The wild cross country ramblings of Pete Addicks.

10/23/06 Issue 14.2 - 2 days in dutch and the steam out

I am on the boat a total of 5 minutes, long enough to find my room and take my bags off of my shoulders, when I meet Brett. A scruffy hippy type from Missouri, and the housekeeper for the boat. As I find out, they cook for us and wash our clothes. Brett's favorite vengeance for people who piss him off is to put 4 times as much soap as necessary in their laundry. It apparently makes them very itchy. I saw the result of this trick only once, the recipient did not know that this trick had been pulled on him, and was violently scratching his chest and genitals for 3 straight days. I liked Brett immediately. The concept was presented by Parshay to head into town, ostensibly to play basketball at the community center. Little did I know that I needed to get permission to leave the boat. 15 minutes on board and I'm already AWOL. I don't think that the Captain appreciated that. Brett and myself split off from the group, shot a couple of rounds of pool, and picked up an Alaska ID with the Ocean Peace PO Box. During our walk to the DMV, Brett gives me the short version of what can and cannot be done on the boat. The most important of which was " NO BOOZE ". I figure that I can use that to my advantage. Everyone can use a couple of weeks detox. Especially me after the past few months.

On the cab ride back, Marlea pulls up next to us and informs the people in the cab that we are AWOL, and that we need to get back to the boat on the double. Except for me. I have the distinguished pleasure to go to the medical center with her to insure that my drug test came back clean (of course it did). We go back to the boat together, and I head down to my room. I had planned to unpack, and set up. As I open the door, I discover 2 people in the room that I had not yet met, sharing a large and particularly malodorous bottle of whiskey. "No booze?" I say. They respond with cursing and unintelligible muttering. I'm not sure if it's even directed at me, both of these cats are drunk out of their minds. The first idea that pops into my head is to step in, close the door, grab the bottle, and with a toast to detox, swill a swig of this eye burning booze. Then I think about it, I'm 5,000 miles from anyone I know. I have no tent, and less money. I've already broken one rule today (albeit unwittingly), I decide to close the door and check out more of the boat. The galley is also the TV room, and there are 2 columns of assorted fruit stacked 3 cases high in the corner. What the cook is making smells like the Golden Corral, or Horn and Horn. I fix a plate of something rich, and sit next to a short, round furry crewmate. Kunsey is his name. Pot Bellied and sad eyed, a man of about 30. He has a penchant for discussing defecation and humping things of all sorts. We finish eating, and he decides to show me how the factory works.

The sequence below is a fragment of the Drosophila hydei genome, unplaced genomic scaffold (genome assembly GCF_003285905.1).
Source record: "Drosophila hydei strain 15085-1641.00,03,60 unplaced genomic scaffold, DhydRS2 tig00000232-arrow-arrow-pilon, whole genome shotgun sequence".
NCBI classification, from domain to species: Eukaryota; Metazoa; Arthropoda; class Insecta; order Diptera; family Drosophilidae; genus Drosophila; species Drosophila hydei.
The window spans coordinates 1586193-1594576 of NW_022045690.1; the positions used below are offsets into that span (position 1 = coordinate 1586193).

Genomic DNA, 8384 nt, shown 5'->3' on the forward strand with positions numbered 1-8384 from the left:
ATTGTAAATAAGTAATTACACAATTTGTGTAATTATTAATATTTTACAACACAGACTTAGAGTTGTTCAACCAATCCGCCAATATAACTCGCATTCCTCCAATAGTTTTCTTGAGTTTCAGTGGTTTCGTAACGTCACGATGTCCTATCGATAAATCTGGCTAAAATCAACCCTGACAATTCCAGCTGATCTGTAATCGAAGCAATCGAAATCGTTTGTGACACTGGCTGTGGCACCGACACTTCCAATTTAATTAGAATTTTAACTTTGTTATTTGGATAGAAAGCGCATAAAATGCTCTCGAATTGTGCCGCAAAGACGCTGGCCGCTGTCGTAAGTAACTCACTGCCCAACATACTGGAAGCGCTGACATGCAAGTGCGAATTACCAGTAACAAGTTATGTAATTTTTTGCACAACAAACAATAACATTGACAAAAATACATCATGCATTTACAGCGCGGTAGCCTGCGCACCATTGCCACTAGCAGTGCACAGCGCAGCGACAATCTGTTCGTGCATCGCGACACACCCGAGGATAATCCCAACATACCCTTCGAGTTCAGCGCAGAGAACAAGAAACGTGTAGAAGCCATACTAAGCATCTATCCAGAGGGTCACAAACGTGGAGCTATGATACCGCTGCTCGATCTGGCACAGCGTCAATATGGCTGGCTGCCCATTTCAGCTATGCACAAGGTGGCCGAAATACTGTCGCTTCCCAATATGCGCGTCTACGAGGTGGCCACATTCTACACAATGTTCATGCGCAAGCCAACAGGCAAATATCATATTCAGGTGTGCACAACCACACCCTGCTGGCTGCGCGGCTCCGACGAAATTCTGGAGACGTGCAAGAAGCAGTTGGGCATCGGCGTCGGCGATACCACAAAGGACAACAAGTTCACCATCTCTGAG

The following paragraph is solely about the modus operandi of factory fish processing. If you care about the technical side of fishing, feel free to read on. If not, skip this paragraph and go to the next.

The fish are caught in a net. The net is "hauled back" on deck and emptied into a live tank via lifts at different sections of the full net. There is a steel wall separator running down the center of the live tank. The separator is there to insure that as the fish empty from the tank, they do not get piled on one side and cause the dangerous condition of a misbalanced boat. There are conveyer belts running all over this factory, some of them steel, some rubber, some hard plastic. A steel mesh conveyer belt runs perpendicular to the live tanks, and, as the fish spill out onto it they are carried to a short U-bend and dropped onto a rubber belt, bringing them to the sorting line. There are always a whole bunch of Mackerel in our net, but there are also other types of fish. At one point we pulled in a 400 lb halibut that we had to throw out, we aren't licensed to sell or use Halibut. The fish that we kept were: Atka Mackerel (of course) Cod (all types), Pacific Ocean Perch ( P.O.P. from here on out [called redfish too]), Northern Rockfish (almost identical to POP, but worth less than half [called redfish]), Prow Fish (no bones or scales and EXTRA slimy), and Pollock. We had to keep all of the pollock and prow fish that we caught because they are a CDQ fish, that means we are subcontractors under the Alaskan Natives' license. We must sell a certain percentage to the natives at an exceedingly low cost, and we get to sell the rest on open market. We were not allowed to have more than 5% of our catch as redfish. We could keep and sell all of the cod we chose. The other 90 % or so were mackerel. This is why we have a sorting line. There are other things that wind up in our net as well: Squid, Jellyfish, Skulpin (which will come into play later), coral, rocks etc... these should be chucked out of the "shit chute" that goes straight back into the ocean. The fish that we are keeping are sorted into 4 very large stainless steel bins full of seawater. There is a steel mesh conveyer belt that runs across the the face of these bins and pulls fish to one of 2 hooked metal conveyers perpendicular to it. These hooked metal conveyers pull the fish up to the headers. The header is a large notched spinning circular blade (to cut the head off), with a powerful vacuum hose (to suck out the guts) placed behind it. It takes 2 men to operate the header. 1 man flips the fish in the correct direction and slides it over to another guy who pushes the fish into the blade. The headed and gutted fish fall down onto a rubber conveyer belt and roll down the line to a guy who "feeds the grader". The fish are pushed one at a time into slots in a hard plastic conveyer belt (this was my job most of the time) and dropped onto a conveyer belt that had a sensor and a scale to measure... you guessed it size and weight. This sent information down the line to flippers (they looked like large pinball flippers) that would push the fish onto a large table with labeled dividers. A phalanx of men stand one in front of each section packing fish into pans. When the pan is full, it should weigh between 19.5 and 20 kg. The fish packers put their full pans on a conveyer belt which bring the fish over to a scaler who weighs them. The scaler in turn pushes the fish into the freezer room. The freezer room has 9 freezers with 10 to 13 plates each, and 12 pans will fit on each plate ( 2.2 tons per freezer). There is one freezer loader. This man fills up 3 or 4 freezers at a time, dependant on the pace of the fishpackers, and waits 4 hours or so for the fish to freeze. When the fish are frozen, 2 men pull out the pans full of frozen fish, place them on a conveyor to a man who separates the pan from the cube o' fish. The frozen cube gets "glazed" with fresh water, placed in "fiber" (a tough plastic mesh bag with a paper exterior), sewn, dropped into the freezer hold (kept at a constant -10 degrees F) where the "freezer rats" stack them.